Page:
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Crowdsourcing: An old tactic reaches new heights in the modern enterprise


Guest post by Ronda Swaney

Crowdsourcing is a low-risk, low-cost alternative to focus groups and market analysis that can build loyalty among fans and show customers and employees that their opinions matter and affect the direction of the company. The crowd's collective insights provide an automatic test market that saves time and money, and can reveal new market opportunities.largecrowdofpeoplewatchi_270796.jpg

Consider Lay's Do Us a Flavor campaign, a contest that encouraged consumers to suggest potato chip flavors—the winner received $1 million, and the winning flavor made its way into the company's product lineup. In 2015, New Zealand reached out to the public at in-person events and on social media to ask citizens to suggest redesigns of the national flag. The New Zealand Flag Consideration Project culminated in a nationwide vote that cemented the existing flag as the country's chosen icon.

HPE's Living Progress Challenge engaged the global community by inviting participants to answer one question: What software applications and digital services could be created to improve people's lives? The goal of the challenge was to improve the lives of one million people by 2020, by combining innovative ideas with IT. Winning solutions in the proposal phase were sent for prototyping by developers, Big Data analysts, and the crowdsourcing community.

Projects like the Living Progress Challenge show that large enterprises can work for the greater good while also improving business processes and speeding innovation. In a 2015 survey by BCG Perspectives, speed, rather than scale, proved critical to innovation. In the survey, 42 percent of innovation executives said long development times hampered return on innovation and product development, a six percent increase over the previous year. Fast innovators, according to BCG, are also more disruptive. "A growing emphasis on speed," says BCG, "even among companies that are already fast, suggests that a new realization is dawning: the demand for speed is itself increasing."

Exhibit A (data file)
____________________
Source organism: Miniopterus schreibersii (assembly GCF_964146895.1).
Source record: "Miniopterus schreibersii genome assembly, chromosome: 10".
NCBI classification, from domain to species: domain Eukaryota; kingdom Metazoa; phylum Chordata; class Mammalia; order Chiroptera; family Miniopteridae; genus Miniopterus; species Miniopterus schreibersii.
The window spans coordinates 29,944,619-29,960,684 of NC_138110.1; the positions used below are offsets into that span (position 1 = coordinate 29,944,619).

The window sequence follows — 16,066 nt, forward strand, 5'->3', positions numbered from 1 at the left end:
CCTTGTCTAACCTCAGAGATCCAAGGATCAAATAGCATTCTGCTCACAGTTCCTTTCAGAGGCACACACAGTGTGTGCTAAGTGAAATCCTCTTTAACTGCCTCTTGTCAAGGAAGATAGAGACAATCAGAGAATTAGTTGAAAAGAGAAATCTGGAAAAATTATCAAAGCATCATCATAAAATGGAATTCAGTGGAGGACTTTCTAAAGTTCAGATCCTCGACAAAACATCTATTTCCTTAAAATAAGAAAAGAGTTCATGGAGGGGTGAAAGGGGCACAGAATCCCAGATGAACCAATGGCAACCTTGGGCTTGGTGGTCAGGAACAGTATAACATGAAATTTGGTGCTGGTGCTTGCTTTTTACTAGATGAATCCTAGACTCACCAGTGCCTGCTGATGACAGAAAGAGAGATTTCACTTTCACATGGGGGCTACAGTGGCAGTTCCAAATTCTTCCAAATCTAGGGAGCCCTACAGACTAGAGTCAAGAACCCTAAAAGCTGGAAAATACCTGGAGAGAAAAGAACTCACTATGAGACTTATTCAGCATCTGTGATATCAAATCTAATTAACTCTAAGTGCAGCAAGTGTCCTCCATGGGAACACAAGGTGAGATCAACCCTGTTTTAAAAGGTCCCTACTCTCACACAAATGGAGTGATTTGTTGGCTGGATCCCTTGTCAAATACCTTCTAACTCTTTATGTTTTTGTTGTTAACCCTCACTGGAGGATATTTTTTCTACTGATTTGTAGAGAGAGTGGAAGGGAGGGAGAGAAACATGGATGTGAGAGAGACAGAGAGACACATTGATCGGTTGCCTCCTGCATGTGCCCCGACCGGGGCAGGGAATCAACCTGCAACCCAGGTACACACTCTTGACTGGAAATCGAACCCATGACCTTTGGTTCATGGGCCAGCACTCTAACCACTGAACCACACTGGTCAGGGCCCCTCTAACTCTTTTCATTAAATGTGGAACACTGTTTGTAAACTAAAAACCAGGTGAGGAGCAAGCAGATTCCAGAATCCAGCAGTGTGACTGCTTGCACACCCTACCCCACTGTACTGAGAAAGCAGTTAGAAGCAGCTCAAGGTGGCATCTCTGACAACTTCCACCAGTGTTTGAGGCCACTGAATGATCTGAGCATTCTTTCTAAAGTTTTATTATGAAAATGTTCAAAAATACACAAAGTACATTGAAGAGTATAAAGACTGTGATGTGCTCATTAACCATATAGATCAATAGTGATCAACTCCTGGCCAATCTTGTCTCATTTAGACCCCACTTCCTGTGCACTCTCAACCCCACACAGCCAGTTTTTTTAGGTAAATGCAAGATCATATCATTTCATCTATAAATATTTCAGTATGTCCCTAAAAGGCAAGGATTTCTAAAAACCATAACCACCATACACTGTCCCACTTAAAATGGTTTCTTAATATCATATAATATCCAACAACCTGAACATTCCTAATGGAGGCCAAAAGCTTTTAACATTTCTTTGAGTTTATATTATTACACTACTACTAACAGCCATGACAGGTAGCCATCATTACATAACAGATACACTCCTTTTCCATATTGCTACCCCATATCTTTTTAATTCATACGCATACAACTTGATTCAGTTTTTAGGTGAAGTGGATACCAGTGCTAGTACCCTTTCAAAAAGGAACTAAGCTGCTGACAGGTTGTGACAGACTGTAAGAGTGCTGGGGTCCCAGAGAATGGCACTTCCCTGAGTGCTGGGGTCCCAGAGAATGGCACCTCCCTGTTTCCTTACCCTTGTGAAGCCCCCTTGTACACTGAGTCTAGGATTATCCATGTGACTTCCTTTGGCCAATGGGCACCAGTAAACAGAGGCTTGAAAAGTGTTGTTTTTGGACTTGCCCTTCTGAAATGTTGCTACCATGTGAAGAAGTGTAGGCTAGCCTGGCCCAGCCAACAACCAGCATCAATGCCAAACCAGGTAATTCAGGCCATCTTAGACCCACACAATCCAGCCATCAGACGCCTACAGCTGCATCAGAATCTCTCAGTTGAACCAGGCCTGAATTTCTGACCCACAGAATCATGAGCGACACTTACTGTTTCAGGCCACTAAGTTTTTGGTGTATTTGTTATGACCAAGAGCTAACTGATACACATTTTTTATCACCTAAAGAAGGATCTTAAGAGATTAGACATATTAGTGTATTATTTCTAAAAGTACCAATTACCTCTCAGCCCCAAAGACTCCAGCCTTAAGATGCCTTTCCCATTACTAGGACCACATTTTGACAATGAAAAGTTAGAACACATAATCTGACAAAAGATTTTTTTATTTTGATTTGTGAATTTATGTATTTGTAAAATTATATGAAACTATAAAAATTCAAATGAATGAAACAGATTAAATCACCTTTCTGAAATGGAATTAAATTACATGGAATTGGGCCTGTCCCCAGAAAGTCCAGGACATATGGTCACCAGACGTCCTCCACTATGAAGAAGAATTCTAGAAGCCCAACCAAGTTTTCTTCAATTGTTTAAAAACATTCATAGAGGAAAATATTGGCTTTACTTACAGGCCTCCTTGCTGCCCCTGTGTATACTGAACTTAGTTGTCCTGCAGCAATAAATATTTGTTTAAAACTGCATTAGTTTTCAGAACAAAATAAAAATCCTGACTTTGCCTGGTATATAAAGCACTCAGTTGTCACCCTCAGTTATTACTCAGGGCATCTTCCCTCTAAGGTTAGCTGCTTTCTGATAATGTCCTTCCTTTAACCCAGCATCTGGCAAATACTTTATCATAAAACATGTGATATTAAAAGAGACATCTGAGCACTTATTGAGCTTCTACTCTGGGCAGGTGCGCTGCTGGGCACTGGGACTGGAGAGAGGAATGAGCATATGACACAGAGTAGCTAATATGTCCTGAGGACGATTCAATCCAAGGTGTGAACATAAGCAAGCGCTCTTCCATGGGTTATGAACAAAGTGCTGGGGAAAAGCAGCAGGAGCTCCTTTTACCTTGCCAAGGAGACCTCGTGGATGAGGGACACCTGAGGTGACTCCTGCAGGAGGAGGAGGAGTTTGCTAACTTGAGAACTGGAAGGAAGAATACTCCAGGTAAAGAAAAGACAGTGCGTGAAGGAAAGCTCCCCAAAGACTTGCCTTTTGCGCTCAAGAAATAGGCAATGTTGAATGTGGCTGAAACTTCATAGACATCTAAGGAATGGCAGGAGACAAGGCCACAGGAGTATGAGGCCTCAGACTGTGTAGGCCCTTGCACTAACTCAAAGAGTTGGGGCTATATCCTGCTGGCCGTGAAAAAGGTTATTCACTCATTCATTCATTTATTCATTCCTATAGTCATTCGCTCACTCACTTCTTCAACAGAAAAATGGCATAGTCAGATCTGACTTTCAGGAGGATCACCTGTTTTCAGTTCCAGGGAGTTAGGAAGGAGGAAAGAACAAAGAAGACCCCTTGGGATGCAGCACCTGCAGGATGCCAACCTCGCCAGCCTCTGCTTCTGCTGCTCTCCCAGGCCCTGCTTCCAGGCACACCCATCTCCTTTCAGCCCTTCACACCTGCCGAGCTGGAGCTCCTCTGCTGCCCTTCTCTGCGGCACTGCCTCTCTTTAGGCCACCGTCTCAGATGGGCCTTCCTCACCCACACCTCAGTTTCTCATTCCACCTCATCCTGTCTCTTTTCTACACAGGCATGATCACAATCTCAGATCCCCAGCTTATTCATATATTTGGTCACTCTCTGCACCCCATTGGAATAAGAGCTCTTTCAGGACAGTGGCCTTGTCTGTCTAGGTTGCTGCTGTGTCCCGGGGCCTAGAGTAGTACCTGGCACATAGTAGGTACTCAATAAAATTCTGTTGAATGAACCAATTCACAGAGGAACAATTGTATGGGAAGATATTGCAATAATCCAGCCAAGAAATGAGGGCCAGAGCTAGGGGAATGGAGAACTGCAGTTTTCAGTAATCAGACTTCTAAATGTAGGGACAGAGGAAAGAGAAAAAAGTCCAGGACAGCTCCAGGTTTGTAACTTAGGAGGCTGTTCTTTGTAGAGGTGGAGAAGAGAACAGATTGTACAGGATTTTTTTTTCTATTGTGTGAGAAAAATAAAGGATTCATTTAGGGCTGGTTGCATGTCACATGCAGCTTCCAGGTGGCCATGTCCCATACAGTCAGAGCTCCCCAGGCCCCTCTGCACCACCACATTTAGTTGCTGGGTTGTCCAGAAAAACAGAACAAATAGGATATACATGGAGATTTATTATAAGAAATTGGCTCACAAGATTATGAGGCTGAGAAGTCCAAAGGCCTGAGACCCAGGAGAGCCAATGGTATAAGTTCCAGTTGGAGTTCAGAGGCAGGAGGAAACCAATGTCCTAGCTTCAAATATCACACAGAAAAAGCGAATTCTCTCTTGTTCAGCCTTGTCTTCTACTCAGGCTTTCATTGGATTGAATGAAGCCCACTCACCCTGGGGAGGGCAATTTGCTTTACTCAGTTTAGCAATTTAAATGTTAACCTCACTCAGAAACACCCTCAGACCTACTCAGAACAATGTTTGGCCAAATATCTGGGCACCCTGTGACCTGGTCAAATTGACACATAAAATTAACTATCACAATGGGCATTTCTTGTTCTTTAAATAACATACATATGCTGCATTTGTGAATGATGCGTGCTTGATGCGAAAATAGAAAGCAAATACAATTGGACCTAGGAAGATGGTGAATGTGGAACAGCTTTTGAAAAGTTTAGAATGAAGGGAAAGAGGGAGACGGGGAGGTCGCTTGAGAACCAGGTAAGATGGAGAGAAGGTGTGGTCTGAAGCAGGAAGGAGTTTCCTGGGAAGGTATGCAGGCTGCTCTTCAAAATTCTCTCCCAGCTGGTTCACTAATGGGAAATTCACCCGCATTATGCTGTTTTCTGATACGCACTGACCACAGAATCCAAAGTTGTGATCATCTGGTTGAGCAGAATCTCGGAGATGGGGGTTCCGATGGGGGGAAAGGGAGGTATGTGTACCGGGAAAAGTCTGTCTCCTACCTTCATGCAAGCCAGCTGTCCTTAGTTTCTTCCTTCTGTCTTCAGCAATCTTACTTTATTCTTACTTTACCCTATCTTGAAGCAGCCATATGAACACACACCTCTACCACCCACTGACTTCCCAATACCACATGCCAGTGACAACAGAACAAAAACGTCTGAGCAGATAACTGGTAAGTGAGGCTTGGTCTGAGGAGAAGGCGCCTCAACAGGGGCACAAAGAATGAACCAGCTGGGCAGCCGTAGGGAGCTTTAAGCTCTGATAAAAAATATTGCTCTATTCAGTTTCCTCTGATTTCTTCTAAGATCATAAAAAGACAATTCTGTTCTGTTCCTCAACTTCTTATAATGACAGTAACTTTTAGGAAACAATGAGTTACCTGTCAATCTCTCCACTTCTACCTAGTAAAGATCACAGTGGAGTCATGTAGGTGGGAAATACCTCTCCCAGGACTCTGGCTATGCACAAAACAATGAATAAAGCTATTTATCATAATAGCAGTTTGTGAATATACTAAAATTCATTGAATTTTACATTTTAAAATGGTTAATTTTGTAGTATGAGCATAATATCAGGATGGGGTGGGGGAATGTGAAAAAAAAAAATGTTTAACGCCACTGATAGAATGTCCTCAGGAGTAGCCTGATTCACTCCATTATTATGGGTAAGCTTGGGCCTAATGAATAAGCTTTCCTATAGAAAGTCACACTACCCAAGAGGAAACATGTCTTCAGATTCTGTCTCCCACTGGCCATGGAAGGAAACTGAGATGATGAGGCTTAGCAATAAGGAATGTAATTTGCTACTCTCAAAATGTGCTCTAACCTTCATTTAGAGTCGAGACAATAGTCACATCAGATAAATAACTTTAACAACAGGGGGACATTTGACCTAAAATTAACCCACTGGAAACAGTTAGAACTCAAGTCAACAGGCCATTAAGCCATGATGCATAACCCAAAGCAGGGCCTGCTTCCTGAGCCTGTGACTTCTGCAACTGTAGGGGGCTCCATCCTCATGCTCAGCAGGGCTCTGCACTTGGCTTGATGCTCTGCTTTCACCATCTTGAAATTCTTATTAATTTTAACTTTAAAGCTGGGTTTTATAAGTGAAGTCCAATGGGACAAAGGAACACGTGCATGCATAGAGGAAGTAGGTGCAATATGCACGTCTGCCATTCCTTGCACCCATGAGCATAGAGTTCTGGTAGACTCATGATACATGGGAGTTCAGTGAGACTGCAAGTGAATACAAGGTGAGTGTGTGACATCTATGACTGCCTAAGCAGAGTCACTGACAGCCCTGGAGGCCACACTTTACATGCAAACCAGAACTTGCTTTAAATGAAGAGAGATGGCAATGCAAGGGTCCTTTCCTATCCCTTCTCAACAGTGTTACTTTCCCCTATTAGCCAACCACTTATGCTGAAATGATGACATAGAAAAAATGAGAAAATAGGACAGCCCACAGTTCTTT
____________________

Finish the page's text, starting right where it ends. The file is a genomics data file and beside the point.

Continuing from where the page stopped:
The risks of crowdsourcing

This type of outreach for feedback requires a strong base, so lack of interest or limited responses can cut a project off at the knees, especially for companies without a significant following or that are focused on the wrong problem. Consider the attempt by Canonical to raise $32 million via crowdfunding. The requested sum was steep, and they failed to raise even half that amount—in part because the funds were meant to solve a problem that no one felt existed (making a smartphone into a powerful PC that could be used for work).

The possibility of receiving unhelpful, even embarrassing feedback also exists. In March 2016, the UK's Natural Environment Research Council (NERC) asked the public to help name a state-of-the-art £200m polar research ship, resulting in "Boaty McBoatface," which unfortunately went viral and was ultimately rejected by the NERC. Although the output of any crowd is unpredictable, you'll get better results by targeting an audience with a vested interest in your project, rather than asking the general public. The NERC would have seen better results if it had asked for input from students, scientists, and teachers genuinely interested in the scientific and educational outcomes of the project.

A quality crowdsourced project

Following the best practices of successful crowdsourced projects can help keep your project on track. These tips are a good start:

  1. Aim to solve a specific problem. MIT's Climate CoLab is one example: The site encourages people from around the world to address climate change. They run contests and keep participants focused on real-world outcomes by using online tools to determine the actual impact of the proposed solution.
  2. Approach the right crowd. You want people involved who care about the outcome of your project. For example, Scientific American taps into their science-loving crowd through their Citizen Science project. In describing the results, they say the effort "has done more than simply enhance existing research. It has also engaged a range of viewpoints that otherwise would have remained below the radar, allowing new people to provide new ideas to solve new problems."
  3. Assemble a team to identify quality feedback. Too many ideas can be equally as troublesome as too few. Have a team in place to review the ideas and determine which are worth pursuing. In the Living Progress Challenge, the team received 400 ideas and more than 130 proposals. From that group, 20 were chosen to move on to the design phase of the competition.
  4. Reward the curiosity and investment of the crowd. Keep your crowd informed about how the project is going. Let them know your thoughts behind choosing a particular path, and keep information flowing so your crowd feels part of the process. The New Zealand Flag Consideration Project followed this advice at every step, and the website tied to the project shows the entire process from beginning to end.

Crowdsourcing comes with risks, but they're manageable. When done well, markets are discovered, decisions are made, and problems are solved. The result can take your company to a new level and create dedicated followers for your business.

To learn more about using crowdsourcing to solicit ideas, visit HPE's Bright Idea.


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